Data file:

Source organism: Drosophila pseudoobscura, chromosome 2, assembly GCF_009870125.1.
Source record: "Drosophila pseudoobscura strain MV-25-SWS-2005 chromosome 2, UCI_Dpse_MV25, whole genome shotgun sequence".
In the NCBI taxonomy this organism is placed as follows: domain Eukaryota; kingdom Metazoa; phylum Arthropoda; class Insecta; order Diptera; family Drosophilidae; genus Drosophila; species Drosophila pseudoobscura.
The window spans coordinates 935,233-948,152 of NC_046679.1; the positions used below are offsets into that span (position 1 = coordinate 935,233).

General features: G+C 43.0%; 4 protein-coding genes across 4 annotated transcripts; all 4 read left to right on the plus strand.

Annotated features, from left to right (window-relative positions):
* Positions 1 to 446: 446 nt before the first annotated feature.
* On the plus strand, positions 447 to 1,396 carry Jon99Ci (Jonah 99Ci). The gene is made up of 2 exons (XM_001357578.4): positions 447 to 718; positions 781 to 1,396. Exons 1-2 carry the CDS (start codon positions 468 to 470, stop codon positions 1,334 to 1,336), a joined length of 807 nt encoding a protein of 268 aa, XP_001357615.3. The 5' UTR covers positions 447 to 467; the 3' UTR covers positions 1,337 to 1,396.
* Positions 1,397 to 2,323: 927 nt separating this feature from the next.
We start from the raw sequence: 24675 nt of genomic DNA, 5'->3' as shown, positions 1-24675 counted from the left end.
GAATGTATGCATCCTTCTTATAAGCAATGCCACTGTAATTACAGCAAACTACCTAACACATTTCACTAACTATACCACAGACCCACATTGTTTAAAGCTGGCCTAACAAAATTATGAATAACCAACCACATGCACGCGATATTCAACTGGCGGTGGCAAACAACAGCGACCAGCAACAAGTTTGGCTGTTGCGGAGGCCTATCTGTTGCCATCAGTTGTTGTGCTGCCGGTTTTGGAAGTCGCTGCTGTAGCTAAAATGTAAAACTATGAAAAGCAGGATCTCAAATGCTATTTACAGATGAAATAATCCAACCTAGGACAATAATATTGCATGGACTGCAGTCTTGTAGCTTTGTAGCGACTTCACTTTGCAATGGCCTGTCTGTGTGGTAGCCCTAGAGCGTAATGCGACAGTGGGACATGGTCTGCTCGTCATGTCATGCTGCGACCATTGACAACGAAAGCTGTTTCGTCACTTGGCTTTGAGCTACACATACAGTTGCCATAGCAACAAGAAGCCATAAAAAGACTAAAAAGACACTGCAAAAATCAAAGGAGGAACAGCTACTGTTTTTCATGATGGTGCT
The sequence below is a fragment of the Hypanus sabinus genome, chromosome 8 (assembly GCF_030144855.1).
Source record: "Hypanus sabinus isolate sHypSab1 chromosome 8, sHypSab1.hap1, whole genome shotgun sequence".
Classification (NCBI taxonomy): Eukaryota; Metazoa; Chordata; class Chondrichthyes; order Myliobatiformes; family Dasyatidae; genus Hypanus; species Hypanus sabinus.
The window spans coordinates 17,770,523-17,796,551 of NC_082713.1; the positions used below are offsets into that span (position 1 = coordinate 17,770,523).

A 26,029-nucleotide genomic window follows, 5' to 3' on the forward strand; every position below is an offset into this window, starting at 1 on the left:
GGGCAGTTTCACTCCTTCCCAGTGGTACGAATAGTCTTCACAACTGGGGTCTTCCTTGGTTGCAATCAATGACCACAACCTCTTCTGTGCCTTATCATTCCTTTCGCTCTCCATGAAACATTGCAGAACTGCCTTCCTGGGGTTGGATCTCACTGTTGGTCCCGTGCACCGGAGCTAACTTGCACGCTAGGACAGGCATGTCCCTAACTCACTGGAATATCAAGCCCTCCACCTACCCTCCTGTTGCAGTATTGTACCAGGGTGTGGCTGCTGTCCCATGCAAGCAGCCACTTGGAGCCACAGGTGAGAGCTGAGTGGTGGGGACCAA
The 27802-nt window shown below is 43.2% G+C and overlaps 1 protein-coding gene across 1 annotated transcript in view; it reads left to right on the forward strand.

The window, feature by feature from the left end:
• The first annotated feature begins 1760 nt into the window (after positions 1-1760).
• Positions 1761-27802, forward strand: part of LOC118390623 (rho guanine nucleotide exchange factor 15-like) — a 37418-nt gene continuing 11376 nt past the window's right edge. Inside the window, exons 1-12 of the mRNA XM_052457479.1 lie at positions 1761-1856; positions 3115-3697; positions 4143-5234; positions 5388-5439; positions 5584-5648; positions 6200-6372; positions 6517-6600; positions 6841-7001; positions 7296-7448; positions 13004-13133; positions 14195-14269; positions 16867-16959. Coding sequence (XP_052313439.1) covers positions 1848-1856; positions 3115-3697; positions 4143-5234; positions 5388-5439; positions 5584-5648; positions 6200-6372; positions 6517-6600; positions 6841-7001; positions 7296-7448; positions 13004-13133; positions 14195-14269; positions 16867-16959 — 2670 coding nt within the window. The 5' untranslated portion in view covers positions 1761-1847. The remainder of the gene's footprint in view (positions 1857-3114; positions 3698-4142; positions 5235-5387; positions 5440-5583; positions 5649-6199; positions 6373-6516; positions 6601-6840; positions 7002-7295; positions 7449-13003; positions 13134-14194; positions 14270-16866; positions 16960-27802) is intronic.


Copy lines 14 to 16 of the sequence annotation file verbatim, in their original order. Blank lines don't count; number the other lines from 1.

Classification (NCBI taxonomy): Eukaryota; Metazoa; Chordata; class Chondrichthyes; order Myliobatiformes; family Dasyatidae; genus Hypanus; species Hypanus sabinus.
The window spans coordinates 17,770,523-17,796,551 of NC_082713.1; the positions used below are offsets into that span (position 1 = coordinate 17,770,523).

A 26,029-nucleotide genomic window follows, 5' to 3' on the forward strand; every position below is an offset into this window, starting at 1 on the left: